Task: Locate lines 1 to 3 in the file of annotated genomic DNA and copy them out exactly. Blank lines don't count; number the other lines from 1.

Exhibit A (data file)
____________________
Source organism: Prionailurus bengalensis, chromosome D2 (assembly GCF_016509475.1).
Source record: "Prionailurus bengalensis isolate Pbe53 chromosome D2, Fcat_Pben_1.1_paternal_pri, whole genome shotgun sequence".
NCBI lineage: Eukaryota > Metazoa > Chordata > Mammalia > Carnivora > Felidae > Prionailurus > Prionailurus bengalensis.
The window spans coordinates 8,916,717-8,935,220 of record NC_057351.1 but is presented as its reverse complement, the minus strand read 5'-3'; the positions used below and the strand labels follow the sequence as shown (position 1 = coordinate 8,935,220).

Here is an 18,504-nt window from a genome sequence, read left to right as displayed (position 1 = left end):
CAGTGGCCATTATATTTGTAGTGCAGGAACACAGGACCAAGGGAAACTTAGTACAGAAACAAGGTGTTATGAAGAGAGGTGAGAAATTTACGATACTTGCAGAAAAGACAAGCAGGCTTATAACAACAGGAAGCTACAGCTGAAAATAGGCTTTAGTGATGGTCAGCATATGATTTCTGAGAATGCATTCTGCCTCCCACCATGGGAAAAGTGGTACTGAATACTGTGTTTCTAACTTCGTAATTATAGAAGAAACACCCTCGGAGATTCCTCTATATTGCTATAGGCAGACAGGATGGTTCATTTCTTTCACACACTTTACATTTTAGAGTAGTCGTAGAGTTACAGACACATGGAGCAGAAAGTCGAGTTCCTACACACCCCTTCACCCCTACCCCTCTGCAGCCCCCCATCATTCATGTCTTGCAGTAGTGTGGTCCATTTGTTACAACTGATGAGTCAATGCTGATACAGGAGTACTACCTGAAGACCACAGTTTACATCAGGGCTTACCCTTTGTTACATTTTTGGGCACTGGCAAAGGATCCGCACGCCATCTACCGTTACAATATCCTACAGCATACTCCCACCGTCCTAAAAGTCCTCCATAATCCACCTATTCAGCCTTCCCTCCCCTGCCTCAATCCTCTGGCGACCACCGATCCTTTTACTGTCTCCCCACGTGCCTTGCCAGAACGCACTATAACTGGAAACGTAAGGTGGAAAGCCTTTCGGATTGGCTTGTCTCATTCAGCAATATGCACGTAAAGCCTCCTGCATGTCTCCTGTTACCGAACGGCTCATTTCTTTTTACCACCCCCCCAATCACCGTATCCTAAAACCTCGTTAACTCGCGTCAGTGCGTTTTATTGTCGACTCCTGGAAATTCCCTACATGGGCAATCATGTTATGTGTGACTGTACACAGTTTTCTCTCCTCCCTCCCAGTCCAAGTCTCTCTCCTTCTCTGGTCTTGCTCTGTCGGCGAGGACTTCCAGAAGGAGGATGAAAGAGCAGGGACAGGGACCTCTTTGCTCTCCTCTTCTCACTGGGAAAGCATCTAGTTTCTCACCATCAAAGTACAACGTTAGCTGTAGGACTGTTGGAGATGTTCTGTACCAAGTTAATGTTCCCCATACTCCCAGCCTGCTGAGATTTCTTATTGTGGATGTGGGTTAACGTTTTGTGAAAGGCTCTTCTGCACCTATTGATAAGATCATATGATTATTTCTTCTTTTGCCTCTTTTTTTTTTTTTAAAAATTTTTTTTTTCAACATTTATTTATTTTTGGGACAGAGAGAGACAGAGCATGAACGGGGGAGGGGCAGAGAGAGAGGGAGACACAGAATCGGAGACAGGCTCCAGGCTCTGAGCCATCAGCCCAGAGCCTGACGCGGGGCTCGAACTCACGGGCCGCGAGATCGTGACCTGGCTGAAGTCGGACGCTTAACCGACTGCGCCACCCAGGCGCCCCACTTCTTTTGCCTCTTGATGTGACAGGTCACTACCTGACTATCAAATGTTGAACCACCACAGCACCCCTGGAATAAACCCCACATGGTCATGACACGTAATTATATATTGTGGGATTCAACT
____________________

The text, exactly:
Source organism: Prionailurus bengalensis, chromosome D2 (assembly GCF_016509475.1).
Source record: "Prionailurus bengalensis isolate Pbe53 chromosome D2, Fcat_Pben_1.1_paternal_pri, whole genome shotgun sequence".
NCBI lineage: Eukaryota > Metazoa > Chordata > Mammalia > Carnivora > Felidae > Prionailurus > Prionailurus bengalensis.